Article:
Trying to run DFM on my design at Advanced Circuits and keep getting back Insufficient Inner Clearance on all the vias. The require clearances of 10mil which I use for my ground pours and routing. Judging by the picture they don’t process the gerbers on the inner layers correctly and think the the annular ring is the clearance. They say as much on their website: “We can resolve most inner clearance issues if negative image inners are provided, but we prefer to not modify these” Now is there a way to create a negative inner gerber with KiCad?
Here is a link to the picture of the problem area.
Nevermind, I just realized what it was. When you submit files to Advanced Circuits there is a choice you can make for your inner layers - polarity: negative or positive. I thought they were trying to see if the inner layer was ground or power plane, which was weird. So I selected negative. Turns out the polarity means that the Gerber image is negative.
Nelsa, I don’t know the official rules on such matters but I am not offended if a Forum member occasionally mentions that a particular business performed exceptionally well, or exceptionally poorly, in some area related to PCB design. The key words in that sentence are “occasionally” and “exceptional”.
The original problem that caused @ArtG to start this thread has already been solved . . . 9 months ago! The topic of trace width is unrelated to the problem. You have placed similar posts in other topics. It appears that you are trolling through old topics, looking for an excuse to advertise a particular business. In my mind, this case doesn’t even provide an excuse for placing an ad, so you have settled for half an excuse. Please don’t compromise the usefulness, or the integrity, of this Forum with ads like that.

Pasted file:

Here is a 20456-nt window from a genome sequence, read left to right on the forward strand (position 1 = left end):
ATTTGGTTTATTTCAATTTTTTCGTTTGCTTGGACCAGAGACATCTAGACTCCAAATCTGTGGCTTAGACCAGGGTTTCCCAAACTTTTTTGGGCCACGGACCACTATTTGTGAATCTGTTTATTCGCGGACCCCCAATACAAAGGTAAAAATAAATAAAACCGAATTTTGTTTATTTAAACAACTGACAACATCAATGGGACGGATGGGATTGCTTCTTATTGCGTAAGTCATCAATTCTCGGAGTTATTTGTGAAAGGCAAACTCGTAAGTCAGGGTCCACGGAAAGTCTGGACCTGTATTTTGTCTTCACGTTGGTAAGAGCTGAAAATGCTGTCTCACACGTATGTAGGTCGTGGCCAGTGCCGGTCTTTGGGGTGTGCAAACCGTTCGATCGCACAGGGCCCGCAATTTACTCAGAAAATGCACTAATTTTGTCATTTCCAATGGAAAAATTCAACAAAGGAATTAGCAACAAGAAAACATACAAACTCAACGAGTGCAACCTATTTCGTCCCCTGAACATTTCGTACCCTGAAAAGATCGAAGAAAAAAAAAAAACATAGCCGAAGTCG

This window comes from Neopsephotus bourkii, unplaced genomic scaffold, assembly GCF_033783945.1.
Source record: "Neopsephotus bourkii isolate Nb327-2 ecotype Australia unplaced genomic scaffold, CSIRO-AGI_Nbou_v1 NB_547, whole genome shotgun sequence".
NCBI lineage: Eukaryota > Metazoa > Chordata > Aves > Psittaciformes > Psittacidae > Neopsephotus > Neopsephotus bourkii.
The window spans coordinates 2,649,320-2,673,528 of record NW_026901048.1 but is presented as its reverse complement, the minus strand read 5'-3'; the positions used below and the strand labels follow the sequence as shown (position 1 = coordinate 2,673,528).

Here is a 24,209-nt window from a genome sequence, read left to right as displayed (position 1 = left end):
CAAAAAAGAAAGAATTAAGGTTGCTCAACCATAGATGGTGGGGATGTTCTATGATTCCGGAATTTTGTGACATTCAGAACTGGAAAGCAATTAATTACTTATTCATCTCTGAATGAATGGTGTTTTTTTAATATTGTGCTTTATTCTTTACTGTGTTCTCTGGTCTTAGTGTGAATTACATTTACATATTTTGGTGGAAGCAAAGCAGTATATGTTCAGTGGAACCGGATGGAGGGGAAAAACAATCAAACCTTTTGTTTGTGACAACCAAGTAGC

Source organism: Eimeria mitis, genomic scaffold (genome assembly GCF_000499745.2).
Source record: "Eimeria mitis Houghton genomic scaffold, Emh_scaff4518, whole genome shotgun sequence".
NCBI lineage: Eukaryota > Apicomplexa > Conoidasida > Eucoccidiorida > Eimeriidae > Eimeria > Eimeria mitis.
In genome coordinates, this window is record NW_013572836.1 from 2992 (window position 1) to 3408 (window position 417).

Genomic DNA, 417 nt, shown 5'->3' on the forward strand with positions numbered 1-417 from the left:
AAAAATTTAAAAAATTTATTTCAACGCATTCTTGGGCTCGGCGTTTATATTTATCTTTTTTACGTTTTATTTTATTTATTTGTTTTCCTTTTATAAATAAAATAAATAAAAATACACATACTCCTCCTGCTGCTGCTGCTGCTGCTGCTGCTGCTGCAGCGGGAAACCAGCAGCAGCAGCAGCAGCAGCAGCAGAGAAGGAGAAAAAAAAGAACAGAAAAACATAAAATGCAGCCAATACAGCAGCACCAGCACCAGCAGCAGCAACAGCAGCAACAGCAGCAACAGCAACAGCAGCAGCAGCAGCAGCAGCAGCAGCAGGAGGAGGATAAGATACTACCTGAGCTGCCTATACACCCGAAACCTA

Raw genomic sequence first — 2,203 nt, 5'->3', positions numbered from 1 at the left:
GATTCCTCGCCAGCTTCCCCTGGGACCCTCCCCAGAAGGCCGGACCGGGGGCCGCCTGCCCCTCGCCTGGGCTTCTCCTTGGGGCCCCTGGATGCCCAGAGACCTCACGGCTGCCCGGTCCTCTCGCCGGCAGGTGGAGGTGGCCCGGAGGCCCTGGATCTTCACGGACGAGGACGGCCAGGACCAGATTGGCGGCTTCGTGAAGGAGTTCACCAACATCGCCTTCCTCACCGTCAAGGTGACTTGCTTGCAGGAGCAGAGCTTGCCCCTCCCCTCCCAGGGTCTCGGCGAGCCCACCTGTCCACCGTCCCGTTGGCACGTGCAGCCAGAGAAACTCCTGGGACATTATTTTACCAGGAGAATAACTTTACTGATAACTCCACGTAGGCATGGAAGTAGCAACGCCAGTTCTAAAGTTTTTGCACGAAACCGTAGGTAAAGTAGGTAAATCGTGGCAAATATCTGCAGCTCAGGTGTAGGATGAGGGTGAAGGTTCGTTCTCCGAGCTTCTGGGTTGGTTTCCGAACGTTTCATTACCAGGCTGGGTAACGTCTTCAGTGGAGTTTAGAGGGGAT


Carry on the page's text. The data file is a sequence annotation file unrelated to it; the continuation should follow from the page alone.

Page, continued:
The default representation of soldermask layers - in both the native CAE applications I’m familiar with, as well as the Gerber files generated by those programs - is a negative image. (The defined areas in the rendering show where soldermask will NOT be placed, rather than where it IS placed.) This is an industry practice so deeply embedded, and so intuitively understood, that it is almost never mentioned. I don’t think it’s done to decrease file size, but rather because it’s a psychologically effective way to convey the concept how to construct the layer, and what its purpose is.
Sometimes when a layer with a large proportion of filled area is printed (i.e., on a laserprinter) it is easier to comprehend the structure and routing of the layer if it is printed as a negative image.